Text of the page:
Here are the most important developments at European and member state level from the November issue of the Collective Bargaining newsletter:
1. Finland – Trade unions are rethinking their negotiation strategy. The basic idea is for pay rises in collective agreements to be calculated on the basis of the competitiveness of the export sector, employment, productivity and the balance of the public economy.
2. Germany – An Act, which was finally approved by the Bundesrat (the Federal Council), stipulates that temporary workers may only be used for 18 months at a client company in the future (unless a collective agreement governs a longer duration of use). They should also receive the same wages as the permanent staff after nine months.
3. Italy – After more than a year of talks and several strike actions, the employer organisations Federmeccanica and Assistal concluded a draft national collective agreement with the metal workers trade unions (FIOM-CGIL, FIM-CISL and UILM-UIL). The deal covers the mechanics and metal sector and applies to some 1.6 million workers.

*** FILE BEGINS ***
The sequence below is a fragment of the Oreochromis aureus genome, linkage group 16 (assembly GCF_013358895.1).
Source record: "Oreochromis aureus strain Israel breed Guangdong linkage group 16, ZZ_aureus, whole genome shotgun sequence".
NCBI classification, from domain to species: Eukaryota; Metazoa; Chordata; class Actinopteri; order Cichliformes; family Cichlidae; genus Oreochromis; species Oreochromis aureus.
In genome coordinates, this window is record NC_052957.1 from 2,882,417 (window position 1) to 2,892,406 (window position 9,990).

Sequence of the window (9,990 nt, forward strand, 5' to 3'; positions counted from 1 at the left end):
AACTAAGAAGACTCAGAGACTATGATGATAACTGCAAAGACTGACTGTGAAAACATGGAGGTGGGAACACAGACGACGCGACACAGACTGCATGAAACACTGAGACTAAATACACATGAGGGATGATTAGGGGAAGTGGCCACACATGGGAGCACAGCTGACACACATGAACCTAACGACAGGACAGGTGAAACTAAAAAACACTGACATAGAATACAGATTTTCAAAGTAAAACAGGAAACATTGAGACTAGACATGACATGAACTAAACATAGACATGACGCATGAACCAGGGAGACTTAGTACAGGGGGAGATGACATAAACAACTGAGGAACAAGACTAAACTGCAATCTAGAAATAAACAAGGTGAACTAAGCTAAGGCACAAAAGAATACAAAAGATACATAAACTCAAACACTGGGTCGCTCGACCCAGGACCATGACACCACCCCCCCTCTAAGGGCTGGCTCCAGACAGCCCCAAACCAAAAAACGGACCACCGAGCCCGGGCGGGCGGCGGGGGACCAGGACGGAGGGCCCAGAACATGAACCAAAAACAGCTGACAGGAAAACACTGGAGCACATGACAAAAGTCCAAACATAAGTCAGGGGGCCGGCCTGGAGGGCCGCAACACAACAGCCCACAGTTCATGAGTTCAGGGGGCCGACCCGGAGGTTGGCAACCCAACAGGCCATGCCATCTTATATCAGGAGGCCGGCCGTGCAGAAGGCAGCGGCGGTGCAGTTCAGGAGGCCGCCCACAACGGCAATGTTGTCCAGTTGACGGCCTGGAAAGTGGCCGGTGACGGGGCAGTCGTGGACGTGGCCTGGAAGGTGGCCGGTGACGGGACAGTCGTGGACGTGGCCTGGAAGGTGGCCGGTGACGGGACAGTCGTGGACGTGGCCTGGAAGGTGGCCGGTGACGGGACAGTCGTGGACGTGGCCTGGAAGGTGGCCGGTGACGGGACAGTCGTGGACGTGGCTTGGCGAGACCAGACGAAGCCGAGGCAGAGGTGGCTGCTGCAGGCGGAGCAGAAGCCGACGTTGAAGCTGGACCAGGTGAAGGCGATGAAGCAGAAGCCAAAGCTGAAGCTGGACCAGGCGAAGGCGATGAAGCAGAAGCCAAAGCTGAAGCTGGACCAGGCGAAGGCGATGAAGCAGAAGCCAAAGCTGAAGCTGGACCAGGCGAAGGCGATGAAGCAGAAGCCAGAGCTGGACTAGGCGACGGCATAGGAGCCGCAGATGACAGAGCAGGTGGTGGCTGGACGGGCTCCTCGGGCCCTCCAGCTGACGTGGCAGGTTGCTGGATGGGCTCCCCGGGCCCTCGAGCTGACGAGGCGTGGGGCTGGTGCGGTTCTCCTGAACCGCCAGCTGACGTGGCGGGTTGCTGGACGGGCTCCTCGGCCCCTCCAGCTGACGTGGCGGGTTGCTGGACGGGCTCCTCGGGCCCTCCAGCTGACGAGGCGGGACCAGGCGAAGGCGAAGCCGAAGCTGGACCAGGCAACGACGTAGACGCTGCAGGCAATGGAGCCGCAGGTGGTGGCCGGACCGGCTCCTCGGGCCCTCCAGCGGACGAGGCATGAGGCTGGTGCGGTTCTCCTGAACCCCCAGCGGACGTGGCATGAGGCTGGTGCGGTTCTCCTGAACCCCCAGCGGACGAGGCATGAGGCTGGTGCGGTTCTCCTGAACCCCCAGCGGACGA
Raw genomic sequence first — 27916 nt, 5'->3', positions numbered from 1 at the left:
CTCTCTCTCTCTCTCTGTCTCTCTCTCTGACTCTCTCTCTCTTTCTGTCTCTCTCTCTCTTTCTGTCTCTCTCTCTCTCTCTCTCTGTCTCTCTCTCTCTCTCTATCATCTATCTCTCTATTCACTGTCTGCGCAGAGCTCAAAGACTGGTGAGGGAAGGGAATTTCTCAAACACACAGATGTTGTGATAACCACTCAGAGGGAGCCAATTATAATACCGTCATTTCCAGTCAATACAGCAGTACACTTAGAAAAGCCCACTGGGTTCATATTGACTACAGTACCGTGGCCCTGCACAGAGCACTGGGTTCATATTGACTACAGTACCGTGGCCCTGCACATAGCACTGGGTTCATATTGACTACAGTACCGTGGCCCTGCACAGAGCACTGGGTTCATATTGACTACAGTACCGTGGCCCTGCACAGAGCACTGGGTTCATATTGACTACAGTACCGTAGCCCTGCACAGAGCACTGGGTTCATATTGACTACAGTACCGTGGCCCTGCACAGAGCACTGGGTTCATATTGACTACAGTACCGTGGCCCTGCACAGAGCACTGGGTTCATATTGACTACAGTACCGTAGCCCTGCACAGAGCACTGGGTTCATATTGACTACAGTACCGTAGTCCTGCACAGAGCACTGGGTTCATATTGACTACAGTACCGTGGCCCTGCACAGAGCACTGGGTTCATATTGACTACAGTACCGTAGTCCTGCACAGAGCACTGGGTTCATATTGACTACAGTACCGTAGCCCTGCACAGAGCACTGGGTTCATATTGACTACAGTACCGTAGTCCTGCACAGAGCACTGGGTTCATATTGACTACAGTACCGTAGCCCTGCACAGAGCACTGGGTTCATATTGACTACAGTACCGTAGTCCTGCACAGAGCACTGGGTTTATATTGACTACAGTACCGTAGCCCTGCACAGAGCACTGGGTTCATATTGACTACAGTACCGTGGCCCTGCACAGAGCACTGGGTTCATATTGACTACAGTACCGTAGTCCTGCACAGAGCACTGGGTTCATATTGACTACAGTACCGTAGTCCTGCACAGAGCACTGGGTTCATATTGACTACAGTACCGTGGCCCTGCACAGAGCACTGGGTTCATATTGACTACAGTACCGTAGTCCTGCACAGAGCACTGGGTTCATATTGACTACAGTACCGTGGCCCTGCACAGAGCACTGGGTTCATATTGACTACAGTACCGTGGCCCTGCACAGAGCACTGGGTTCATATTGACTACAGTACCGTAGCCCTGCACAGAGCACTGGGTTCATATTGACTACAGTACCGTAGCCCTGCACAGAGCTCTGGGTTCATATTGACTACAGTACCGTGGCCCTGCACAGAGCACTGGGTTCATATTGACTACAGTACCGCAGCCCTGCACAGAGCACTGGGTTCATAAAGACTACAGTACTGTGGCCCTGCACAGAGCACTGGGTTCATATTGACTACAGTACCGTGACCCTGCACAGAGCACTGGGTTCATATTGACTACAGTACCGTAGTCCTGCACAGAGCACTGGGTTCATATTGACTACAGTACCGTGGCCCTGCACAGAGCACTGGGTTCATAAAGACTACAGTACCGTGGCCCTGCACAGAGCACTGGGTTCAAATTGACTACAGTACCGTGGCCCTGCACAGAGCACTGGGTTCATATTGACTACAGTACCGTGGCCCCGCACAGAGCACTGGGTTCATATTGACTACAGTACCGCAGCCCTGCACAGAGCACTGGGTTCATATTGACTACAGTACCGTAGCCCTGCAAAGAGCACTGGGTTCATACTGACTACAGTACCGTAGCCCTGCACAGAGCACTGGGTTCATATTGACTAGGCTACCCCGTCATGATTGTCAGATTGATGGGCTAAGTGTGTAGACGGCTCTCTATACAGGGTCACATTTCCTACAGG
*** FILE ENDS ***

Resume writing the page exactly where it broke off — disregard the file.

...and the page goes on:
4. Norway – Train drivers returned to work after a four-week strike when the government agreed to joint union and employer demands for a national standard for all train drivers. A trade organisation for railway companies will be set up by law, with mandatory membership for all companies with safety certificates on the network.
5. Switzerland – In a brochure that examines the quota system for foreign seasonal workers, used by the country after the introduction in 1934, the extreme working conditions are illustrated by portraits of former seasonal workers. Precarious conditions, undeclared labour and downward pressure on pay build a tragic reality.